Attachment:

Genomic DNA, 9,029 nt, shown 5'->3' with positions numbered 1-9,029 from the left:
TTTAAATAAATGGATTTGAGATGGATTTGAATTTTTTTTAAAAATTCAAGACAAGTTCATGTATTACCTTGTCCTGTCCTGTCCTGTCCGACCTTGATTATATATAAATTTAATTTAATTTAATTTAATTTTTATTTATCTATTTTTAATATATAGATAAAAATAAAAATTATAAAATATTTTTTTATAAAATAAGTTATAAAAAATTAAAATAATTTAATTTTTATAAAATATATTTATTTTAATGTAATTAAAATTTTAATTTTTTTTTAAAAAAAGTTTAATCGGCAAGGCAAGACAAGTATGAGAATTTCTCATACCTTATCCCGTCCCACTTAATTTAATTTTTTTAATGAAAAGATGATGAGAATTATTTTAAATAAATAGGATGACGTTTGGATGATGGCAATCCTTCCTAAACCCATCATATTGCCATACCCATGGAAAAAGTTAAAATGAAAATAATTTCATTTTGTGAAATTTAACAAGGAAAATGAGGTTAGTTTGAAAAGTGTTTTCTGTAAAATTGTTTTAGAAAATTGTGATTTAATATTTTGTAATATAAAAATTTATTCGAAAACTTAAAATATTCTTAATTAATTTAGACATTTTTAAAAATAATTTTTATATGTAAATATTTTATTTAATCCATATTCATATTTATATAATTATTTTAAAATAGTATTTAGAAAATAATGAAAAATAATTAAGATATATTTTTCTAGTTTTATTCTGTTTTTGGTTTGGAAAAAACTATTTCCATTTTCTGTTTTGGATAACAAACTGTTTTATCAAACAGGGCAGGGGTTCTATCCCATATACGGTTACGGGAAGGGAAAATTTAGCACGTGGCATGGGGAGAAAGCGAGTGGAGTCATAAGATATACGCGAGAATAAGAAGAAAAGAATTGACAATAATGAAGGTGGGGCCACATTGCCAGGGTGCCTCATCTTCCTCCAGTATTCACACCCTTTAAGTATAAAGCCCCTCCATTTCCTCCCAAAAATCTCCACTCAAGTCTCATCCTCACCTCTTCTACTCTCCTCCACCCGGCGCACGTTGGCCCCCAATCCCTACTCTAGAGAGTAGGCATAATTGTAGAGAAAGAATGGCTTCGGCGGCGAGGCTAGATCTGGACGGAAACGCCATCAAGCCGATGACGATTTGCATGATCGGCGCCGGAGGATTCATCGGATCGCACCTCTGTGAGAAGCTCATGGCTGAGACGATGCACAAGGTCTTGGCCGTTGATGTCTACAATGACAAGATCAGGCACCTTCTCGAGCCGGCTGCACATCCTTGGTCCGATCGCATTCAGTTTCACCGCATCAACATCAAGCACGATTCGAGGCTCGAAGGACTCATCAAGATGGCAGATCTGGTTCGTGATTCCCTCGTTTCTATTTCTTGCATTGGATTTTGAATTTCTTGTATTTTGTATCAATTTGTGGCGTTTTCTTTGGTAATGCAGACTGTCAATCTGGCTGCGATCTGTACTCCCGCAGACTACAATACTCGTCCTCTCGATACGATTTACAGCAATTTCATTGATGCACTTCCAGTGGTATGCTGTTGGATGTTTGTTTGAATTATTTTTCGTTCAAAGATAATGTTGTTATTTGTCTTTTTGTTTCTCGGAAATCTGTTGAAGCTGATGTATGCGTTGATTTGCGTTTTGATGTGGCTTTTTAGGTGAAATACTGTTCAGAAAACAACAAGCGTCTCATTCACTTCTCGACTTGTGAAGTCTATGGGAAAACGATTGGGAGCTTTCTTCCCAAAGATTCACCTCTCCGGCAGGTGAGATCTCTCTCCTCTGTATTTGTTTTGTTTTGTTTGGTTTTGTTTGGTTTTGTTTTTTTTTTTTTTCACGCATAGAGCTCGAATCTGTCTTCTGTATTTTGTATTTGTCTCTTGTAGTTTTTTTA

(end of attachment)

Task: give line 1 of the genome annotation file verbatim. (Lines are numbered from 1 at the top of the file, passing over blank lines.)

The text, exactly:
Genomic DNA, 9,029 nt, shown 5'->3' with positions numbered 1-9,029 from the left: